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Elite 4200 trouble

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Post Options Post Options   Thanks (0) Thanks(0)     Back to Top Direct Link To This Post Posted: January/17/2007 at 22:17
arro222 View Drop Down
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   I'm looking through an Elite 4200 1.5x6 Firefly in low light outdoors. I am noticing no difference in brightness between looking through the scope and my unaided eye. I found a reviewers article where he noticed no difference as well. I am surprised as this is supposed to be a pretty bright scope. Its clear as all get out, just doesn't seem to be giving a brightness assist. Is anyone else with a 4200 experiencing this as well?

Edited by arro222
Post Options Post Options   Thanks (0) Thanks(0)     Back to Top Direct Link To This Post Posted: January/17/2007 at 22:53
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All optical systems, except light amplification systems like 'starlight scopes', exhibit light loss due to scatter, reflections, etc., so they won't appear any brighter than naked eye. What most do is magnify an image, which makes an object easier to see provided the light loss isn't too great.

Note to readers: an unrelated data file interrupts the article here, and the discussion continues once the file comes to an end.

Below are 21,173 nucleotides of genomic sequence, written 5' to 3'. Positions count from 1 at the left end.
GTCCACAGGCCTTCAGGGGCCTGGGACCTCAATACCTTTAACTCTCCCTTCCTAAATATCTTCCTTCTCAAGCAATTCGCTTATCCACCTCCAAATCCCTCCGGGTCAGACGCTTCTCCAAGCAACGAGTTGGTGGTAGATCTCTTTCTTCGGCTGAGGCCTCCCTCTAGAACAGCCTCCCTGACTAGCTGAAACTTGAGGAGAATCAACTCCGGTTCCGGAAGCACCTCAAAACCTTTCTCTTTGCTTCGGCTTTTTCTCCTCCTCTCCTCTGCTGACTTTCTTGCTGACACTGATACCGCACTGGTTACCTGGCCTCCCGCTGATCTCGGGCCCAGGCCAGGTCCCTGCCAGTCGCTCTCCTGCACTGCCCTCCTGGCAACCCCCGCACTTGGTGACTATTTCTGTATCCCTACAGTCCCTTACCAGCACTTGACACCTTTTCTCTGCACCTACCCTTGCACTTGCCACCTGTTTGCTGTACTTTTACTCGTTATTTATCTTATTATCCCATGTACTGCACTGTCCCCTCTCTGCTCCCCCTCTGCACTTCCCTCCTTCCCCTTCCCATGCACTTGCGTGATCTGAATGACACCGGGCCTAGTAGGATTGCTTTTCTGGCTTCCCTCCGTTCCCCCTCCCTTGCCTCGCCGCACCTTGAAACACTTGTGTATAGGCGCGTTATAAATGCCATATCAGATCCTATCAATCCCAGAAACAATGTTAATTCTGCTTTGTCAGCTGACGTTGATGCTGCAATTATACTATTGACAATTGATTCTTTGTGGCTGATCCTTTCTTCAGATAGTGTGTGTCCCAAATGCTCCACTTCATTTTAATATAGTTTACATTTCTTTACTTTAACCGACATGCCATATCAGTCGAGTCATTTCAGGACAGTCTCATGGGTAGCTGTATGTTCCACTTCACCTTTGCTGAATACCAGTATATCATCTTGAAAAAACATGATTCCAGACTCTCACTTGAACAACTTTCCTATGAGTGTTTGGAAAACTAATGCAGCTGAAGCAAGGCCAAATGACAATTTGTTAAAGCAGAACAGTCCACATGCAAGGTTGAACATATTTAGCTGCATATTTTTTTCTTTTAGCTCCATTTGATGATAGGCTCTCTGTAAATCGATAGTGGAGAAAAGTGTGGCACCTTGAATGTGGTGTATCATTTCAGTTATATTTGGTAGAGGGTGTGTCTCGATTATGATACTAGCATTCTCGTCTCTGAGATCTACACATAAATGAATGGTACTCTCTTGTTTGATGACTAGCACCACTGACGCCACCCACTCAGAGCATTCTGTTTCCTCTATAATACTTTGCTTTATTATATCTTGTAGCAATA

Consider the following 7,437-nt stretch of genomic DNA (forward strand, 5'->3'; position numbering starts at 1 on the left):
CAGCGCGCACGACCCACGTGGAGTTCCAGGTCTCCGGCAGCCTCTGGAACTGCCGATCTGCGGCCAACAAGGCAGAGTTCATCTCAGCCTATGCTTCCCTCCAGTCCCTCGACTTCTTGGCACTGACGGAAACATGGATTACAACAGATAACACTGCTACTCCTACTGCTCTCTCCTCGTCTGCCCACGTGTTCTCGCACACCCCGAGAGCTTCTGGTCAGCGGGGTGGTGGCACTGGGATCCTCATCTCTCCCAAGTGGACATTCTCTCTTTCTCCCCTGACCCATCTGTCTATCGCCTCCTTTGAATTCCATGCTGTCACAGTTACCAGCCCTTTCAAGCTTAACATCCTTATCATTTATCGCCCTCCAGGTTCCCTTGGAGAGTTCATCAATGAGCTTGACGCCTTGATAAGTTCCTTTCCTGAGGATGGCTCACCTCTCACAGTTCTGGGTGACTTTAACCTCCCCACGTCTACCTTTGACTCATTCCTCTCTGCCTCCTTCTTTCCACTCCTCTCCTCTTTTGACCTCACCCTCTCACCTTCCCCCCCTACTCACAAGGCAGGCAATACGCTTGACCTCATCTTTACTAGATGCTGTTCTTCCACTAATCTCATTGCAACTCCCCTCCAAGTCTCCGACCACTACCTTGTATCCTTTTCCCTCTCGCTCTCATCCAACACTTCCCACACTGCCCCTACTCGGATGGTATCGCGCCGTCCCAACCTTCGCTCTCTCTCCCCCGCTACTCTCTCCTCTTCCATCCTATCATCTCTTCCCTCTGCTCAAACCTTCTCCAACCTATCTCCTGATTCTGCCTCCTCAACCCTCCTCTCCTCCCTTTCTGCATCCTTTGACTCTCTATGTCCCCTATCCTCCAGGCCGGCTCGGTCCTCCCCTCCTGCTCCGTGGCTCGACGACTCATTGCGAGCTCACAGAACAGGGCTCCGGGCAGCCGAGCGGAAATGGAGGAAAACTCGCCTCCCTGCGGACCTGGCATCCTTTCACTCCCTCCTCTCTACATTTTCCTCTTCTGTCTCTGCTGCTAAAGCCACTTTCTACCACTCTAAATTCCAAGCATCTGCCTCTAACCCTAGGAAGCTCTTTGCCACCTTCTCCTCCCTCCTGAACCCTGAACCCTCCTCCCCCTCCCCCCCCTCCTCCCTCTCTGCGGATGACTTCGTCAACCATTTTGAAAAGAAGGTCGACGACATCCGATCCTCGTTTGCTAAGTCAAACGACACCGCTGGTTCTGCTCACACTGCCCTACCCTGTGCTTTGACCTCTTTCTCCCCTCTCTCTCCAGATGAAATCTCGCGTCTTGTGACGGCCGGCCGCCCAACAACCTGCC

Post Options Post Options   Thanks (0) Thanks(0)     Back to Top Direct Link To This Post Posted: January/17/2007 at 23:25
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If I may suggest something here, compare the Elite 4200 to another scope under the same conditions you are describing. That will tell you whether or not there is an issue with the scope. Naturally, you should compare it to a scope of similar quality and power settings.
Post Options Post Options   Thanks (0) Thanks(0)     Back to Top Direct Link To This Post Posted: January/18/2007 at 11:12
arro222 View Drop Down
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Unfortunately, I do not have a scope of parallel quality. I do have a medium grade Simmons that appears the same as the 4200 brightness wise but certainly not clarity wise. I also have a Pentax PCF V 8x40 bino that I definitely get an illumination assist with. What Ist scope states makes sense. Some scopes seem to be brighter than others allowing vision where other scopes cannot. if I were looking through a Smidt& Bender it might give me an illumination assist. I'm guessing but I would say it may be a coating difference. I was hoping some one else with a 4200 could chime in to "enlighten" the situation 

Edited by arro222
Post Options Post Options   Thanks (0) Thanks(0)     Back to Top Direct Link To This Post Posted: January/18/2007 at 12:17